Media Transformation Challenge: A Poynter Institute Executive Fellowship (2025)


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Media Transformation Challenge: A Poynter Institute Executive Fellowship (2025)

Since 2007, nearly 400 senior media executives have realized critical performance results, built lifelong career skills and relationships, and made major contributions to industry transformation through this yearlong program (formerly operated as the original Punch Sulzberger Program at Columbia).

January 13, 2025– January 12, 2026


  • As a senior news executive, identify and pursue the most significant business performance challenge you face.
  • Deliver real results with help from MTC’s world-class tools, concepts, coaches, peer group and alumni network.
  • Build your lifelong leadership capacity through actually achieving outcomes.
  • Join a community of hundreds of alumni who have made enormous contributions to reshape the journalism industry.
  • Hold yourself accountable with regular coaching calls and online peer group check-ins.
  • Convene with other fellows four times in person and multiple times virtually throughout the program.
  • Apply for this yearlong executive fellowship program by Oct. 31, 2024.


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SKU: MTC-25 Tags: ,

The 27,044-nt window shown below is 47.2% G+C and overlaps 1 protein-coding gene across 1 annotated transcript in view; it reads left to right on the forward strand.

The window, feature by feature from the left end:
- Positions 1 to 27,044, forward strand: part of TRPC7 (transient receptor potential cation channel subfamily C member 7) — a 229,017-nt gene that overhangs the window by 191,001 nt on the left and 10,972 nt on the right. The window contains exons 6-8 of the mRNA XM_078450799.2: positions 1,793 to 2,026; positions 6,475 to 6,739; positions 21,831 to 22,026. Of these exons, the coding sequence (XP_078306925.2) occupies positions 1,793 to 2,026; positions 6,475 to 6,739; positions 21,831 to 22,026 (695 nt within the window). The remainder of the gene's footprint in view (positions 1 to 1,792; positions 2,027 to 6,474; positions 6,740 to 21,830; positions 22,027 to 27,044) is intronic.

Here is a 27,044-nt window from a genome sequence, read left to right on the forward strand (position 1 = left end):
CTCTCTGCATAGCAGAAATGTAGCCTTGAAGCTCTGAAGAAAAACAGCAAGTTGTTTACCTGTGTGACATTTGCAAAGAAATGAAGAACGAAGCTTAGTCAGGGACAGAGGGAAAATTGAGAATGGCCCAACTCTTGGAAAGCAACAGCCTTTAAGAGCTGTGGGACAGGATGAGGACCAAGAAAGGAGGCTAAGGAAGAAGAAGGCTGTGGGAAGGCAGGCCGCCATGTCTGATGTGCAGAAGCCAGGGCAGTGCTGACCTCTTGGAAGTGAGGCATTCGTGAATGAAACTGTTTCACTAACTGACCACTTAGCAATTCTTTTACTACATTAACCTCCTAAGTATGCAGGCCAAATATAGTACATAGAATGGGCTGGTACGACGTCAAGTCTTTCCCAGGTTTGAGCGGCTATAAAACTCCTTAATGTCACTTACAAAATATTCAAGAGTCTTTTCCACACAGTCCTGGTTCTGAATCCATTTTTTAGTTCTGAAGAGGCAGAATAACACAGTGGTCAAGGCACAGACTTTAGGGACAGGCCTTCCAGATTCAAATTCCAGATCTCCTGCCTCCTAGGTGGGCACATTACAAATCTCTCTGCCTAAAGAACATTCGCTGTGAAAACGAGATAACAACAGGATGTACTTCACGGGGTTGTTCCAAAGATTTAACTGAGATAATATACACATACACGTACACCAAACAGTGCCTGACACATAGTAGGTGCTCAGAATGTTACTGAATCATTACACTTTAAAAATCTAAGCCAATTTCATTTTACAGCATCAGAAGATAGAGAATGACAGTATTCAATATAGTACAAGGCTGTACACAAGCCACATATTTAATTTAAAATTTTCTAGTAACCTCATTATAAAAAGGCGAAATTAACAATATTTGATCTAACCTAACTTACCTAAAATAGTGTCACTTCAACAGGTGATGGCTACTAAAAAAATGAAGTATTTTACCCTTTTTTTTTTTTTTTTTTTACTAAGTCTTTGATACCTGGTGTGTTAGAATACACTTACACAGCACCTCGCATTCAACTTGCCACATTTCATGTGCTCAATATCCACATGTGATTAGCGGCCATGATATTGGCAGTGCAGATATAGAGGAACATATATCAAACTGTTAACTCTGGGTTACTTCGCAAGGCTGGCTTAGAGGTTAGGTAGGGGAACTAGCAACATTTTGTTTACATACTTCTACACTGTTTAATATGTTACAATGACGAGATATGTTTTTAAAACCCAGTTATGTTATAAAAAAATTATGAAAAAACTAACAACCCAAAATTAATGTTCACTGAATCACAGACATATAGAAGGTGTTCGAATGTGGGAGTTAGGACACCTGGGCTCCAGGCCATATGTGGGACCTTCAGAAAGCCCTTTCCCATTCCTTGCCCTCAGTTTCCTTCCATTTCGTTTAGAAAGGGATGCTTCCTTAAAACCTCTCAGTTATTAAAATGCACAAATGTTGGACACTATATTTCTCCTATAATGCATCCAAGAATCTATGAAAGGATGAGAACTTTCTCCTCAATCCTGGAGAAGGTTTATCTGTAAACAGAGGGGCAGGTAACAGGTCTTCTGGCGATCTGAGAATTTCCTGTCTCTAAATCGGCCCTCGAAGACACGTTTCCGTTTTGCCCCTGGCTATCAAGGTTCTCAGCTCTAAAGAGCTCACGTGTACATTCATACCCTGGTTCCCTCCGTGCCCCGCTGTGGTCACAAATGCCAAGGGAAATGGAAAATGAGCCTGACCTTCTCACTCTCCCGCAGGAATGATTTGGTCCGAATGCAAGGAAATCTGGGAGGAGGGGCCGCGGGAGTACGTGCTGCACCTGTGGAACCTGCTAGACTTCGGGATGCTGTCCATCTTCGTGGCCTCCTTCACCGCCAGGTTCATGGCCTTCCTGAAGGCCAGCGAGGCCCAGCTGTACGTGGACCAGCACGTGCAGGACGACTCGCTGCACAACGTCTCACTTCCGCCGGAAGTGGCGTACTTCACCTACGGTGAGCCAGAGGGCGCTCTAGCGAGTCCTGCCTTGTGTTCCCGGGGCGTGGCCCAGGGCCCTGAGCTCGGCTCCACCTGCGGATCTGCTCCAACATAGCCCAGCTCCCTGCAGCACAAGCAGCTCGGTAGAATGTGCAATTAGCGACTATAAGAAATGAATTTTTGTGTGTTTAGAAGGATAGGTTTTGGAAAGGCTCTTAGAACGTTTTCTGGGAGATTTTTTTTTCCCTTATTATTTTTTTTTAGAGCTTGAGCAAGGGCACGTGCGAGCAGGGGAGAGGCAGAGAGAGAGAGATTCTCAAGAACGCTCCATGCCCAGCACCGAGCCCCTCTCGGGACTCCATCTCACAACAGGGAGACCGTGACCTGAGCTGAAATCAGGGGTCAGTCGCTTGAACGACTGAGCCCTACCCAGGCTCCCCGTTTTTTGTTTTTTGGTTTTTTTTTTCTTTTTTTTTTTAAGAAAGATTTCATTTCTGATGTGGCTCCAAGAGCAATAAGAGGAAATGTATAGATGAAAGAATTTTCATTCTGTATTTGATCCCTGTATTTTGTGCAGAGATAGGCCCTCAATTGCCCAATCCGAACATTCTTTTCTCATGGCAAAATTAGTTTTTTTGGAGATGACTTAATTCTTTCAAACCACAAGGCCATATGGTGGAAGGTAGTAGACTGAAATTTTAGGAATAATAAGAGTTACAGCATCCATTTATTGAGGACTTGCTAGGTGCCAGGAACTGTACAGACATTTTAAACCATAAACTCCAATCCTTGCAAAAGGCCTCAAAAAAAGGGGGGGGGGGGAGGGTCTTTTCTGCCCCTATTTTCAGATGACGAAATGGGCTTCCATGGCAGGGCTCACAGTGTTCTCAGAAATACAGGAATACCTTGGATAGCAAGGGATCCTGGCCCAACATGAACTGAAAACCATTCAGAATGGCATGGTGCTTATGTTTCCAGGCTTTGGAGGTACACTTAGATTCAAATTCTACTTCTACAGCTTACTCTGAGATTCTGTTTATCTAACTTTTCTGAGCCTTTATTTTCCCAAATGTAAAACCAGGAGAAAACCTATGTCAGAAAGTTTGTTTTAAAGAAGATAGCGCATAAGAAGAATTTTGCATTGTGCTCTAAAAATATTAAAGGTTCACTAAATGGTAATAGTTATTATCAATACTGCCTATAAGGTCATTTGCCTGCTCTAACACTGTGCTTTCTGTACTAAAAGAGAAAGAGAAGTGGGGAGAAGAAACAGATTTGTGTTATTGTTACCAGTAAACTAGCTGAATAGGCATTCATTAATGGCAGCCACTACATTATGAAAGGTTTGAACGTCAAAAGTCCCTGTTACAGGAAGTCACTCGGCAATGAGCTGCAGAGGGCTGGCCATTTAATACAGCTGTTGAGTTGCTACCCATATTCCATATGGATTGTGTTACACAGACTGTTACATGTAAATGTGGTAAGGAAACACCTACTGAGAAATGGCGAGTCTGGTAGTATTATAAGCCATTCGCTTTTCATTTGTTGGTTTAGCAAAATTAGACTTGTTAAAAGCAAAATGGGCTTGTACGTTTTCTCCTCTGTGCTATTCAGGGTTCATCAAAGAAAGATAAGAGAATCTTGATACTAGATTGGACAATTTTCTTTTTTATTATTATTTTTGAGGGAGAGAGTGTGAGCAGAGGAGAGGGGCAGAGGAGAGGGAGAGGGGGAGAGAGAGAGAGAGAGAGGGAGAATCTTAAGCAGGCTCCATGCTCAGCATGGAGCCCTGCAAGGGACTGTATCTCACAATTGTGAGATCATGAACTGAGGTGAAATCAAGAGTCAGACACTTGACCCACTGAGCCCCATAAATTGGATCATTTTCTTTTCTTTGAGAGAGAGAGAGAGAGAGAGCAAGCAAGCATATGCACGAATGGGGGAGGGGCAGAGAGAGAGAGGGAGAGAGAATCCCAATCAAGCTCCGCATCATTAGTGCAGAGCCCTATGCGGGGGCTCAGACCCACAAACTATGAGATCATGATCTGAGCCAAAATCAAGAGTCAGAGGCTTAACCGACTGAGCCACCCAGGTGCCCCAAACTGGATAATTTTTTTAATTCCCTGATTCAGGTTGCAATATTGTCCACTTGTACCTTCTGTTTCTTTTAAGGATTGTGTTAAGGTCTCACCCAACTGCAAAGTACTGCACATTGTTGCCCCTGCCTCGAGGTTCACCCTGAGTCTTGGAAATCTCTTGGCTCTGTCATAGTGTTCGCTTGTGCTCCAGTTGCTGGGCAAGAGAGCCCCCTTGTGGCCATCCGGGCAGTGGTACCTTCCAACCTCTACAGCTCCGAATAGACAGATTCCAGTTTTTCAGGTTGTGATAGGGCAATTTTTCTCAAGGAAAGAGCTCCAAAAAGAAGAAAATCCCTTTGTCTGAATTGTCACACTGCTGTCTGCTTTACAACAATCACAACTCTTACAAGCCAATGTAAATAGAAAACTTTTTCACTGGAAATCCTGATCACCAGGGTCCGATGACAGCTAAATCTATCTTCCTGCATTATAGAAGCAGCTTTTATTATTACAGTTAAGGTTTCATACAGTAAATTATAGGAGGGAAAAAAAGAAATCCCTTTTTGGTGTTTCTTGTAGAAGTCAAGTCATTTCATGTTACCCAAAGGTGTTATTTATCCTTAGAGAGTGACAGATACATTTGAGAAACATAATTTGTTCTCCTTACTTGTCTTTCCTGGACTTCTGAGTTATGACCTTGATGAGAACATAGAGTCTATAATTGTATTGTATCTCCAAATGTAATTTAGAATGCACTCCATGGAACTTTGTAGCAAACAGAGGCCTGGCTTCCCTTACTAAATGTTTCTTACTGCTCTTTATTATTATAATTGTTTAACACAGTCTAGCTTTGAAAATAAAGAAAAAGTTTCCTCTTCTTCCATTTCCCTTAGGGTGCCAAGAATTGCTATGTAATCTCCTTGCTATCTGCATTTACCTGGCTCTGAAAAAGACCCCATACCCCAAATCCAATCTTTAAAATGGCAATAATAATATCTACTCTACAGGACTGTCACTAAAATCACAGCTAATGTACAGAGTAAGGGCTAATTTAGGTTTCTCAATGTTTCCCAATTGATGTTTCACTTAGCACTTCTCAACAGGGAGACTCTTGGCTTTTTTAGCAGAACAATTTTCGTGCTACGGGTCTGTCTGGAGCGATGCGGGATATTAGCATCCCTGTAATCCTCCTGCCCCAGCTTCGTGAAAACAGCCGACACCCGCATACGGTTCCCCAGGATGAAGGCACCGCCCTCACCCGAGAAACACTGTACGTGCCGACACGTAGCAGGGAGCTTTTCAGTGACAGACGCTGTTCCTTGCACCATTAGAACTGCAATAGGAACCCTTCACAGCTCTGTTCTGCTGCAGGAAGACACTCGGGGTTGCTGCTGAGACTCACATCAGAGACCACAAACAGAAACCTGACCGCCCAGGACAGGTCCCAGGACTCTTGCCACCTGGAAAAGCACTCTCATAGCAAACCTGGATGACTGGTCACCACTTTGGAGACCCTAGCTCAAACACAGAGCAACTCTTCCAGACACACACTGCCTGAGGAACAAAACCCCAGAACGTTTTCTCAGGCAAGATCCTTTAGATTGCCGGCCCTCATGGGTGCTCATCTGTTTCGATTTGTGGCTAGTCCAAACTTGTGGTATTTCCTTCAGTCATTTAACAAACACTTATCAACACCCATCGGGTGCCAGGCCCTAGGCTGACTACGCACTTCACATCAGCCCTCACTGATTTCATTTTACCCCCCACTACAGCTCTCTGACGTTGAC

Learning Outcomes

With help from highly experienced coaches and deep ties to your peer group, you will learn:

  • A repeatable set of tools and concepts to deliver results and transformation
  • How to build your own leadership capacity as you actually lead the accomplishment of your challenge
  • Pragmatic, carefully curated tools of strategy, innovation, organizational change, racial equity and personal leadership


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  • As a senior news executive, identify and pursue the most significant business performance challenge you face.
  • Deliver real results with help from MTC’s world-class tools, concepts, coaches, peer group and alumni network.
  • Build your lifelong leadership capacity through actually achieving outcomes.
  • Join a community of hundreds of alumni who have made enormous contributions to reshape the journalism industry.
  • Hold yourself accountable with regular coaching calls and online peer group check-ins.
  • Convene with other fellows four times in person and multiple times virtually throughout the program.
  • Apply for this yearlong executive fellowship program by Oct. 31, 2024.